Barium azide

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Barium azide
Barium azide.svg
Barium azide, Ba(N3)2.png
Other names
barium dinitride
3D model (JSmol)
ECHA InfoCard 100.038.706
EC Number 242-594-6
UN number 1687
Molar mass 221.37 g/mol
Appearance white crystalline solid
Odor odourless
Density 2.936 g cm−3[1]
Melting point 126 °C (259 °F; 399 K)
Boiling point 160 °C (320 °F; 433 K) (initial decomposition)[2] >217 °C (deflagrates)
180 °C(initial decomposition),[3] 225 °C explosion
11.5 g/100 mL (0 °C)
14.98 g/100mL (15.7 °C)
15.36 g/100mL (20 °C)
22.73 g/100mL (52.1 °C)
24.75 g/100mL (70 °C)[4]
Solubility in alcohol 0.017 g/100 mL (16 °C)[5]
Solubility in acetone insoluble
Solubility in ether insoluble
Safety data sheet [1]
Highly toxic (T+)
Dangerous for the environment (N)
R-phrases (outdated) R1, R23, R25, R36, R37, R38
Lethal dose or concentration (LD, LC):
mg/kg (oral, rats/mice)
Except where otherwise noted, data are given for materials in their standard state (at 25 °C [77 °F], 100 kPa).
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Infobox references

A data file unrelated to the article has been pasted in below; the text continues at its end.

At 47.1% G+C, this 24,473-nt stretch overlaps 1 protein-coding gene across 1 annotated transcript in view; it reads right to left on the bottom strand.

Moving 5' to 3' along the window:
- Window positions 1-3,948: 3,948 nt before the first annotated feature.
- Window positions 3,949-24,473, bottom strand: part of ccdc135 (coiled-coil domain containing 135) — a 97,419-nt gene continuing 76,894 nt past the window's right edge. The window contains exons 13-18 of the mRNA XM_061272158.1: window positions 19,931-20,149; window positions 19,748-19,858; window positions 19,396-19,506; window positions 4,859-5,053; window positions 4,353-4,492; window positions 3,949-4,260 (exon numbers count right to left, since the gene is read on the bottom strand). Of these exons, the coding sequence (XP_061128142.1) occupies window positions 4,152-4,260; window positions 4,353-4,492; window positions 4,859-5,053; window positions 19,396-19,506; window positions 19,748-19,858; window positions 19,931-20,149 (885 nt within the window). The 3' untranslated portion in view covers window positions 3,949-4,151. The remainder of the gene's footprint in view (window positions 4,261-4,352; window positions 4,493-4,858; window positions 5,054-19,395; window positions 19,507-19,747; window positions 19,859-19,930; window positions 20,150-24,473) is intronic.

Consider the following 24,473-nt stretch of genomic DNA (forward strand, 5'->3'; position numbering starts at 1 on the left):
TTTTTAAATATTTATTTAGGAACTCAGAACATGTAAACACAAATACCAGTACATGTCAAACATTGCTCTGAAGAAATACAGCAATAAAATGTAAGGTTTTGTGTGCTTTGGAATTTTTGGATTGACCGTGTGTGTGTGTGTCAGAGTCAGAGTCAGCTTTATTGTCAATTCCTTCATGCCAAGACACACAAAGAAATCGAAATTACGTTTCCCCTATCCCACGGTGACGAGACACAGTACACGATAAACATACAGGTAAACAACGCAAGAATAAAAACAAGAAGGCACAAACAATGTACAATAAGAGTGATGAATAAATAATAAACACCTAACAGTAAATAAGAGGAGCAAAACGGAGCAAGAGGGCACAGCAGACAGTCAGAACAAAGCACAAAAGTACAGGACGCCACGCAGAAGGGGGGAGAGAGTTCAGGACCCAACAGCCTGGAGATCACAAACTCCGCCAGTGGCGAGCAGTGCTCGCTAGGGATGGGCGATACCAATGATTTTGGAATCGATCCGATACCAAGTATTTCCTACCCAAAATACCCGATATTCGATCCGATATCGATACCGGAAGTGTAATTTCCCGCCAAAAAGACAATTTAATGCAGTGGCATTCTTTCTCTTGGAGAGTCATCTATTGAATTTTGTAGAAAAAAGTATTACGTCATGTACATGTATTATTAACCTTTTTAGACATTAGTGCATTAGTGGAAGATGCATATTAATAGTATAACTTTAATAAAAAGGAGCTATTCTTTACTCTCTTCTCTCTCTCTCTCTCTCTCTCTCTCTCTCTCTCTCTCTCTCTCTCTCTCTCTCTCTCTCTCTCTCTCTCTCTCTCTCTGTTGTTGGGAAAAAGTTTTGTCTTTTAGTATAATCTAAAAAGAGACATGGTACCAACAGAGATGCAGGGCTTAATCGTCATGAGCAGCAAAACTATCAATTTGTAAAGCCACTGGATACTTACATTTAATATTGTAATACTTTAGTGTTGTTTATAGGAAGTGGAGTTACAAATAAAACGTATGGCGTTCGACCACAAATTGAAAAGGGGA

Barium azide is an inorganic azide with the formula Ba(N3)2. Like most azides, it is explosive. It is less sensitive to mechanical shock than lead azide.


Barium azide can be used to make azides of magnesium, sodium, potassium, lithium, rubidium and zinc with their respective sulfates.[4]

Ba(N3)2 + Li2SO4 → 2LiN3 + BaSO4

It can also be used as a source for high pure nitrogen by heating:

Ba(N3)2 → Ba + 3N2

This reaction liberates metallic barium, which is used as a getter in vacuum applications.

See also[edit]


  1. ^ Fedoroff, Basil T.; Aaronson, Henry A.; Reese, Earl F.; Sheffield, Oliver E.; Clift, George D.; Dunkle, Cyrus G.; Walter, Hans; McLean, Dan C. (1960). Encyclopedia of Explosives and Related Items. 1. US Army Research and Development Command TACOM, ARDEC Missing or empty |title= (help)
  2. ^ Tiede, Erich (1916). "Die Zersetzung der Alkali- und Erdalkali-azide im Hochvakuum zur Reindarstellung von Stickstoff". Ber. Dtsch. Chem. Ges. (in German). 49 (2): 1742–1745. doi:10.1002/cber.19160490234.
  3. ^ Audrieth, L. F. (1934). "Hydrazoic Acid and Its Inorganic Derivatives". Chem. Rev. 15 (2): 169–224. doi:10.1021/cr60051a002.
  4. ^ a b H. D. Fair; R. F. Walker, eds. (1977). Physics and Chemistry of the Inorganic Azides. Energetic Materials. 1. New York and London: Plenum Press. doi:10.1002/prac.19770811124 (inactive 2019-08-21). ISBN 9781489950093.
  5. ^ Curtius, T.; Rissom, J. (1898). "Neue Untersuchungen über den Stickstoffwasserstoff N3H". J. Prakt. Chem. (in German). 58 (1): 261–309. doi:10.1002/prac.18980580113.